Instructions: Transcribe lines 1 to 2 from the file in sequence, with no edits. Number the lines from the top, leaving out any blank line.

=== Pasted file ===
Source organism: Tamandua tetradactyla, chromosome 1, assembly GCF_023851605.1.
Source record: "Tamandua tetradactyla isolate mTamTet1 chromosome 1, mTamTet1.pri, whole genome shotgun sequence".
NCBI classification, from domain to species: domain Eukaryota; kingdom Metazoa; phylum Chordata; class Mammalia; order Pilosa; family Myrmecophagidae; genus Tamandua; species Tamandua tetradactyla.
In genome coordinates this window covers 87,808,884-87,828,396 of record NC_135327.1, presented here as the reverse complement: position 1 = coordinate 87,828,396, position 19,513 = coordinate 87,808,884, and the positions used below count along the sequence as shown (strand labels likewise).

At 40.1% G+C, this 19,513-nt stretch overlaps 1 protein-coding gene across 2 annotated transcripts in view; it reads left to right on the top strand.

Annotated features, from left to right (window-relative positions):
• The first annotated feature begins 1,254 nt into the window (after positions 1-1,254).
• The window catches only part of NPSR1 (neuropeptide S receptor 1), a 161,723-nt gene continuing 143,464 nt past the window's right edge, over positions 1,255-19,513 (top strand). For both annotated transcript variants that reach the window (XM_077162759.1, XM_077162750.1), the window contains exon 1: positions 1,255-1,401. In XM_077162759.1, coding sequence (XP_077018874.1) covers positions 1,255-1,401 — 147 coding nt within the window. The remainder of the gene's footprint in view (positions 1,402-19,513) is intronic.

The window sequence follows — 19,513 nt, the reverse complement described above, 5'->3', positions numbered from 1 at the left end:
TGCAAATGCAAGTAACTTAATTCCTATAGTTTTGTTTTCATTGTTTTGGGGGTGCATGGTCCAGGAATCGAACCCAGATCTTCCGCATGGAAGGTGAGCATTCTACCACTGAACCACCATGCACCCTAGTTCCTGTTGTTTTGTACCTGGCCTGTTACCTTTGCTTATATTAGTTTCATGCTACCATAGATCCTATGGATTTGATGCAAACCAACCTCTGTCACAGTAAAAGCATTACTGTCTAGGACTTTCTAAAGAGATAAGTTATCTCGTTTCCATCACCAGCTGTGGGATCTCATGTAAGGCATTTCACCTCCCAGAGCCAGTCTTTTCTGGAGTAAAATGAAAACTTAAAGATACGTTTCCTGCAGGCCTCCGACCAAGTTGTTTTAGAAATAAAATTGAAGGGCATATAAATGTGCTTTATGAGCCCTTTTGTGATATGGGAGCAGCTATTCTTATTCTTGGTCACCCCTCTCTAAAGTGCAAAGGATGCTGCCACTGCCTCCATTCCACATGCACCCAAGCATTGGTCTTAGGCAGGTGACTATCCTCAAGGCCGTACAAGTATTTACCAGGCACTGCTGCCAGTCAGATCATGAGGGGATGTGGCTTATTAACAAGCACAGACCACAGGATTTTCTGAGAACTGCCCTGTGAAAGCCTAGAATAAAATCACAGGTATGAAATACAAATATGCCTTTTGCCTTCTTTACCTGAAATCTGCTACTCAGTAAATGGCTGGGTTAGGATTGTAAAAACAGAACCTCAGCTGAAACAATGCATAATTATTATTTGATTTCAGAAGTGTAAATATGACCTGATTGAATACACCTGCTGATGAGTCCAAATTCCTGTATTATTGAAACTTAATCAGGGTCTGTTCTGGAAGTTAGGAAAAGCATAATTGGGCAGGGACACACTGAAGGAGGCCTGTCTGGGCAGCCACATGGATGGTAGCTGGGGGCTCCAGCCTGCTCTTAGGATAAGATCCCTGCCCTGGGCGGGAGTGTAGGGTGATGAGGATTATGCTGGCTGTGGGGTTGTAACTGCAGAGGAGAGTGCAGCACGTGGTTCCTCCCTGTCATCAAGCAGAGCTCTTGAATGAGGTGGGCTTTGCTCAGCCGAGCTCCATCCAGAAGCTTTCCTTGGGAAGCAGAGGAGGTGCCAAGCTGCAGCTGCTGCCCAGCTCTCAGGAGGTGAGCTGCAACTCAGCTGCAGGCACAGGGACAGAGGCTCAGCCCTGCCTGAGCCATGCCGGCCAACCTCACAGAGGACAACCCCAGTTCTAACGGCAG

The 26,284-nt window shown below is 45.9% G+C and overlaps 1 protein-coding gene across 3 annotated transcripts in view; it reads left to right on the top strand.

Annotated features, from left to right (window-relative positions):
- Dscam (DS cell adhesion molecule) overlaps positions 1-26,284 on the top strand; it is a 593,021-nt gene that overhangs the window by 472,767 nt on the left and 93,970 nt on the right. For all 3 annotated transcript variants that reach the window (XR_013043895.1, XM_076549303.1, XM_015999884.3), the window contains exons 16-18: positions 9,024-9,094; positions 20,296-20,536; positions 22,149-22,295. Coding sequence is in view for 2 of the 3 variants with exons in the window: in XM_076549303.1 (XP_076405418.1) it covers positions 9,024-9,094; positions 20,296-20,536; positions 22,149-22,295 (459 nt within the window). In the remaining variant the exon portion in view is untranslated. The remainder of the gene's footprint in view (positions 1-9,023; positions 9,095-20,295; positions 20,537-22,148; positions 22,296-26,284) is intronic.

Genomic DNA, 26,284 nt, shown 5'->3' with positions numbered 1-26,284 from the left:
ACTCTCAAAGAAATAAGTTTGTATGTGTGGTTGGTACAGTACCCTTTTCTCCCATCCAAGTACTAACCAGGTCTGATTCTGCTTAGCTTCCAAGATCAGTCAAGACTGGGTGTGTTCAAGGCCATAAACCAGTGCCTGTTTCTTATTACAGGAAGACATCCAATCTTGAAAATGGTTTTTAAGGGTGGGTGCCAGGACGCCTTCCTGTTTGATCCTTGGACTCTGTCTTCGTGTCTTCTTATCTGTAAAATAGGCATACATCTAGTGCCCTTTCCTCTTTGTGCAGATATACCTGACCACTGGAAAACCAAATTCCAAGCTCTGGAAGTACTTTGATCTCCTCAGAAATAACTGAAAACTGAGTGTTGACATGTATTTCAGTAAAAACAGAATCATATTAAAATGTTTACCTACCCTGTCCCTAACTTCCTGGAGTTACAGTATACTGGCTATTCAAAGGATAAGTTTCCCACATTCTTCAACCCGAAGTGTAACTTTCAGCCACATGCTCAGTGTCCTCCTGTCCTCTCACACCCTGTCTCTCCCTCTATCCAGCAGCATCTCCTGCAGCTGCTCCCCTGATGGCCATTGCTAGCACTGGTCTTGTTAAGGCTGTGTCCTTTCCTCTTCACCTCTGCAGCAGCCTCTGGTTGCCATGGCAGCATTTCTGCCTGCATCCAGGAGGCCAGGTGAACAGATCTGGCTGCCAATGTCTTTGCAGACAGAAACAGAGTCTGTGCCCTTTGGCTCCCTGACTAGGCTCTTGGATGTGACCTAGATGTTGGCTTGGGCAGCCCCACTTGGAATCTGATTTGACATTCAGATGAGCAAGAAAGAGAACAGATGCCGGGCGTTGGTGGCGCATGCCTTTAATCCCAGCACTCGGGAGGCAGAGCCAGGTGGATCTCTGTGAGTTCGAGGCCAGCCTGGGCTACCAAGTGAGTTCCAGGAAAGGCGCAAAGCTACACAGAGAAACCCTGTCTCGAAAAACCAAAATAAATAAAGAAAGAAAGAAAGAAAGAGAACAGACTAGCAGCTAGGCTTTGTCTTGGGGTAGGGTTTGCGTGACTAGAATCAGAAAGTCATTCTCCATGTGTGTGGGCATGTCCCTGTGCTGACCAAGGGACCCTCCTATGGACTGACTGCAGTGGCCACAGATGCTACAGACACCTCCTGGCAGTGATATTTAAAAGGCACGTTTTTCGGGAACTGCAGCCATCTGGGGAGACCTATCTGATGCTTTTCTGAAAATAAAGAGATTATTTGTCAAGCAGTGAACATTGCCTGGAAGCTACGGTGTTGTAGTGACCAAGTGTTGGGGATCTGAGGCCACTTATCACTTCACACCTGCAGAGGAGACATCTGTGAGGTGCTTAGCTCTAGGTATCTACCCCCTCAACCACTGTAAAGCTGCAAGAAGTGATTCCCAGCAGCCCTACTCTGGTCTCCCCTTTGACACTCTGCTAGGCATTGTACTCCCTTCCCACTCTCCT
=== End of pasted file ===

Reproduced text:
Source organism: Tamandua tetradactyla, chromosome 1, assembly GCF_023851605.1.
Source record: "Tamandua tetradactyla isolate mTamTet1 chromosome 1, mTamTet1.pri, whole genome shotgun sequence".